Well Charles Duhigg’s book, The Power of Habit, certainly plants that idea as he tells us why we do what we do in life and business.
We may think we choose our course every day, but Duhigg, an investigative reporter for the New York Times, says most of what we do is based on habit.
So the next question is do we have good habits, and if we don’t like some of them, how do we change them?
Recently Duhigg’s book was reviewed in Wired magazine: “One of the keys to success in life is instilling good habits. Habits are about organic efficiency. They do not distinguish between what is good for you and what is bad for you. Does that leave us out of control? Or can we hack our habits by exploiting the habit-forming routine?”
Wired says, “One of the more controversial stories in the book tells how Target identifies a customer is pregnant and then focus related advertising on the soon-to-be mother. Target realized that lucrative baby supply purchasing habits are already formed by the time the baby arrives so the retailer wanted to change habits before the baby came. The sooner customers started coming to Target for their baby needs, the better. Target figured out to hack habits.”
“The Febreeze story tells how marketing scientists focus on the habits of cleaning. Febreeze was scent-free. A person would spray it, but the application wouldn’t produce a sensory trigger to create a habit from using it. They added a fresh scent and advertised it for use as the final step in cleaning. “No one craves scentlessness. On the other hand, lots of people crave a nice smell after they’ve spent thirty minutes cleaning. The addition of scent turned Febreeze from a smart product into a billion dollar product.”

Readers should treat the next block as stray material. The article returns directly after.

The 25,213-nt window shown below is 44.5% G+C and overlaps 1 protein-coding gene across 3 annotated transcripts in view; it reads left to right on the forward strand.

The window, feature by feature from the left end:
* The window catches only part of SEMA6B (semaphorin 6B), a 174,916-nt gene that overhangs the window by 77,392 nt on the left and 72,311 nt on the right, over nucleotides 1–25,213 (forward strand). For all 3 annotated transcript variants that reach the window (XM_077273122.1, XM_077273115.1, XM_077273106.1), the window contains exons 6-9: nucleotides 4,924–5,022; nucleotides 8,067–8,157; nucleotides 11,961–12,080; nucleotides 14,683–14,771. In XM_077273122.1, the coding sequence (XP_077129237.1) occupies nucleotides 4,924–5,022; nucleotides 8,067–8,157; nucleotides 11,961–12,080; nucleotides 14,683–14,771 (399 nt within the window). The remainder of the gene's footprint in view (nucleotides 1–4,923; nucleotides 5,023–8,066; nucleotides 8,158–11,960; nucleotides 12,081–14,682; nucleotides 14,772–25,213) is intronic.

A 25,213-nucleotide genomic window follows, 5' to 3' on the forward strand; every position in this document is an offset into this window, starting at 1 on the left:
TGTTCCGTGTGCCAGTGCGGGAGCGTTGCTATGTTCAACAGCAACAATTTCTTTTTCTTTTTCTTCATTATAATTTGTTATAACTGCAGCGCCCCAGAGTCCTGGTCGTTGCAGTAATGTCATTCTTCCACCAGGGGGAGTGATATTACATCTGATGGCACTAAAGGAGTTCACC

The book focuses on individuals, organizations and societies with details on how habits can be broken, reset, and persist. Replacing one routine with a better one comes up in Alcoholics Anonymous replacing (drinking to feel better) with another routine (going to meetings and talking about addiction to feel better). The goal is to re-wire the mind to appreciate and seek out the new routine.”
For those who see the possibilities, Duhigg suggests “Once you break a habit into components, you can fiddle with the gears. To change a habit, you need to keep the old cue and deliver the old reward, but insert a new routine. The hard part is discovering the cue and reward. Some habits are keystone habits that trigger other good habits. Studies show families who eat together seem to have children with better homework skills. Making your bed each morning is correlated with better productivity. It’s not that these keystone habits cause the other good habits. They just seem to help other habits form.”
Wired notes the book is filled with primary sources and research papers. If you want to take it further, The Power of Habit could make it easy.
Story Credit: http://www.wired.com/geekdad/2012/04/the-power-of-habit/
Image Credit: http://blog.emeals.com/new-year-new-you/
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